The Tribune.
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Permanent Link: http://ufdc.ufl.edu/UF00084249/01839
 Material Information
Title: The Tribune.
Uniform Title: Tribune. (Nassau, Bahamas).
Alternate Title: Nassau tribune
Physical Description: v. : ill. ; 58 cm.
Language: English
Publisher: Tribune
Publication Date: 4/20/2011
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Spatial Coverage: Bahamas
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General Note: Description based on: Vol. 79, no. 210 (Aug. 3, 1983); title from caption.
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Source Institution: University of Florida
Rights Management: All rights reserved by the source institution and holding location.
Resource Identifier: oclc - 09994850
oclc - 9994850
System ID: UF00084249:01839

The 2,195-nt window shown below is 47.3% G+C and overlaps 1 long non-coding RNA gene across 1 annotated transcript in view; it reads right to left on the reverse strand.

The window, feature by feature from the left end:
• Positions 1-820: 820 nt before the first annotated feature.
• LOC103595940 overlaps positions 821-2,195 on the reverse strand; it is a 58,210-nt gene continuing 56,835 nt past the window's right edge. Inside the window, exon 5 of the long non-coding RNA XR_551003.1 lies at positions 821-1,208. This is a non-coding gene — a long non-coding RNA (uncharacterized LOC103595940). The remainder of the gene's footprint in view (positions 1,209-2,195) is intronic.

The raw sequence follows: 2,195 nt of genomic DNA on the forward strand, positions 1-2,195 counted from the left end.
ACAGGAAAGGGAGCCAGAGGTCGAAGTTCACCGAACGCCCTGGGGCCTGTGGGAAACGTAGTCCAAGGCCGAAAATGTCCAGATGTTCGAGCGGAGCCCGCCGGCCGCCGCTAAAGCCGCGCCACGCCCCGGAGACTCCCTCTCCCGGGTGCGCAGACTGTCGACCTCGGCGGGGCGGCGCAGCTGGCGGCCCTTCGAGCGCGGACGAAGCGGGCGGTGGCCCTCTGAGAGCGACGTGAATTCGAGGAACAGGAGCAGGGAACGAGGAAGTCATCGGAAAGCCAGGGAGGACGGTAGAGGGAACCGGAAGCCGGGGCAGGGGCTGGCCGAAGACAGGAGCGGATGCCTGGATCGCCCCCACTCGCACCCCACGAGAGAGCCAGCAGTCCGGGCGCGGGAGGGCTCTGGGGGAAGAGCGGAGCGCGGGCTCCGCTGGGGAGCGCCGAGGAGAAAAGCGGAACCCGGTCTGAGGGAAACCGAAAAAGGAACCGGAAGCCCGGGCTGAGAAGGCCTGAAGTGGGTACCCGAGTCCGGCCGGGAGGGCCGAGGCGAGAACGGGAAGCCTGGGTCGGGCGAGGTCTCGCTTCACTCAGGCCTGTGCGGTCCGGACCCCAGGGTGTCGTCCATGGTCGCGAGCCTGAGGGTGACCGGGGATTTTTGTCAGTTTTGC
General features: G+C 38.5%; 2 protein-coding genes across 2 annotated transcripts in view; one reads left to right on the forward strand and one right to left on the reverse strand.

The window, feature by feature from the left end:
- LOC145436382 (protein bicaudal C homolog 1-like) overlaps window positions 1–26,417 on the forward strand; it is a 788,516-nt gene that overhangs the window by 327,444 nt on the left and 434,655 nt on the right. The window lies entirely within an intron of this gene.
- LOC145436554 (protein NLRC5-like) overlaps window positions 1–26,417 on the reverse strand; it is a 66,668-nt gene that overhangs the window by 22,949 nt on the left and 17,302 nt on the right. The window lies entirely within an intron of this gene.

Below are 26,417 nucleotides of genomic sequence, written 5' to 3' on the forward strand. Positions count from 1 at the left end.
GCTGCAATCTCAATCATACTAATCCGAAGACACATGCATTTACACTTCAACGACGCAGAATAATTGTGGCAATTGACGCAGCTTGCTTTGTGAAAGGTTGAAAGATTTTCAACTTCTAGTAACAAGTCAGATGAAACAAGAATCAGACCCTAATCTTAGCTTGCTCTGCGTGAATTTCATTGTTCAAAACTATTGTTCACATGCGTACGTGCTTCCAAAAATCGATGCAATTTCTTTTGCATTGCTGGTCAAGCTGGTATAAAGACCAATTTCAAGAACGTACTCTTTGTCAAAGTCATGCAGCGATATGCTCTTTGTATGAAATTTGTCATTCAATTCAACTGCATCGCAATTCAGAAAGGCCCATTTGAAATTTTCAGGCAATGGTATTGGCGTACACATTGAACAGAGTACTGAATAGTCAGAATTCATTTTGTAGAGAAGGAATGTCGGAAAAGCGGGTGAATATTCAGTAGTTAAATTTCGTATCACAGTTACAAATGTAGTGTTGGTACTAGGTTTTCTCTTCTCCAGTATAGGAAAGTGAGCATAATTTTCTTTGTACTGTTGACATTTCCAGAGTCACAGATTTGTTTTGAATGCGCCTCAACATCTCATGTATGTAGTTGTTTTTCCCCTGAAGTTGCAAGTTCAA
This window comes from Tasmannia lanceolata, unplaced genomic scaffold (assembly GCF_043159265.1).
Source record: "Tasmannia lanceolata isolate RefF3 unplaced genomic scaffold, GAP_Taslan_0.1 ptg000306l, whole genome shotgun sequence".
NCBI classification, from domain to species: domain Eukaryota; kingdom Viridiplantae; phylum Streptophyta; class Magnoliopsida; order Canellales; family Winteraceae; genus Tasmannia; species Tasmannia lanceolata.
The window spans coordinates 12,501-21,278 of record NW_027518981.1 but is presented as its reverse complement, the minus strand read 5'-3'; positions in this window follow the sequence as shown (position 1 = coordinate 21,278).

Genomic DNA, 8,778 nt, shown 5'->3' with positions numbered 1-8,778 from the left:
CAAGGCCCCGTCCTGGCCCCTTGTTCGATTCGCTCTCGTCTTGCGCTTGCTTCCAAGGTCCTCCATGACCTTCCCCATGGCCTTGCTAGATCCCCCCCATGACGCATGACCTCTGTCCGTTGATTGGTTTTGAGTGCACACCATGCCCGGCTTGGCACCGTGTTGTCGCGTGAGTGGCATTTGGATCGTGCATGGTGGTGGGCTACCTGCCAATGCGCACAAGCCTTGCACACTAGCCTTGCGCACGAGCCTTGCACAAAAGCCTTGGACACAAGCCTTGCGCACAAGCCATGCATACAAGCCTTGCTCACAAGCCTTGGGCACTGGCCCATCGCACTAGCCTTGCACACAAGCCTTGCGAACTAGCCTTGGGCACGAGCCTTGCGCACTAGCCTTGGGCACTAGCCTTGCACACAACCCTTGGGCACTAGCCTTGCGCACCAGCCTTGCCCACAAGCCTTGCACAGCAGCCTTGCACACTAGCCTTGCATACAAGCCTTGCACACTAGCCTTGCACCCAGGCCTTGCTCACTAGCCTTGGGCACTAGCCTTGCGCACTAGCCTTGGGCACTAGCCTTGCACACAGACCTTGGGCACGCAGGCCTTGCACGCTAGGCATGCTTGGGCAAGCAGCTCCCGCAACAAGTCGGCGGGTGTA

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N ASSA U AND BAHAMA ISLANDS LEADING NEWSPAPER Union threatens BTC in docked pay r ow V olume: 107 No.124WEDNESDAY, APRIL 20, 2011 PRICE 75 (Abaco and Grand Bahama $1.25 W EATHER SUNNY AND BREEZY HIGH 85F LOW 74F F E A T U R E S ARTSANDENTSIN SECTIONC S P O R T S Talented tiny tots By TANEKA THOMPSON T ribune Staff Reporter tthompson@tribunemedia.net UNION chiefs at the new l y-privatised BTC have vowed to do "whatever it takes" including considering indus trial action to force the com pany to reimburse 450 work ers whose pay was docked. Until this demand is met, the Bahamas Communications and Public Officers Union (BCPOU Bahamas Communication and Public Managers Union (BCPMU tiations with BTC stalling discussions on voluntary separation packages, expired industrial agreements and other grievances. The unions claim the work ers had their salaries wrong fully docked earlier this year because of their suspected involvement in a Rawson Square protest against the sale of 51 per cent of BTC to new owner Cable and Wire l ess Communications. According to the unions, the affected workers were on legitimate vacation, sick orc asual leave. They also claim some of the employees were out of the country at the time i n question, in hospital or are retirees. Others reported to work, the unions claim, but could not sign in or carry outt heir duties. So far, only 20 of these workers have been reimbursed after "strong-arm ing" CWC executives to reverse the decision, according to the unions. The unions said the company wants the remaining employees to prove they were on legitimate leave before they are reimbursed, a prac tice BCPOU President Bernard Evans said is in violation of agreed policies for taking sick or compassionate leave and vacation. He, along Demand f or 450 workers to be r eimbur sed TRY OUR D OUBLE M cFISH The Tribune THEPEOPLESPAPER BIGGESTANDBEST L ATESTNEWSONWWW.TRIBUNE242.COM SEE page nine By TANEKA THOMPSON Tribune Staff Reporter tthompson@ t ribunemedia.net A WOMAN was knocked down by a manb elieved to be her hus b and near a shopping centre in eastern New Providence yesterday morning. The scene stunned workers and customers of the Seagrapes Shopping Plaza on Prince CharlesR oad, and left a 48-yearSEE page nine WOMAN KNOCKED DOWN BY HUSBAND AFTER ALLEGED DOMESTIC DISPUTE BAHAMAS Petroleum Company is still committed to its timeline to have an oil well drilled in Bahamian waters by the "second quar ter" of next year, according to company CEO Dr Paul Crevello. The company, which last month raised $75 million on the London market for its oil exploration, wants to drill in the southern Bahamas near Cuba. "We're beginning a new exploration phase over the coming months in 3D seismic surveys. We will be down in the southern area adjacent to Cuba. "We hope that in the second quarter of next year we will be able to be in a position where we can go forward and drill a well. We've just raised $75 million on the London market last month to apply towards our exploration purposes," Dr Crevello said during a meeting of the Rotary Club of Nassau yesterday. It is doubtful that this time line will be met as Government has said it will not lift its By NOELLE NICOLLS Tribune Staff Reporter nnicolls@ tribunemedia.net THE Govern ment is monitoring the appeal hearing of convicted murderer Maxo Tido very closely, con firmed Attorney General John Delaney. Whatever the implications of the courts ruling, Mr Delaney said the Government is prepared to abide by the rule of law laid down by the countrys highest court. Last month, the Judicial Committee of the Privy Council heard an appeal of the judgment of the Bahamas Court of Appeals October 2008 ruling against Tido. A jury found Tido FIRM C OMMITTED T O OIL WELL IN B AHAMIAN W A TERS EARLY NEXT YEAR SEE page nine SEE page nine WORKERS yesterday made headway on removing rubble left over from the fire which ravaged Bay Street on Valentines Day, destroying sev eral commercial properties including the more than 90-year-old Betty K Agencies. Two months on, there is still no official report on what start ed the devastating blaze. Felip Major /Tribune staff B A YSTREETBLAZERUBBLEREMOVED ATTORNEY GENERAL John Delaney Team Bahamas gets set for 40th Carifta Games SEESPORTSINSECTIONE GOVT MONITORING APPEAL HEARING OF C ONVICTED MURDERER VER Y CLOSEL Y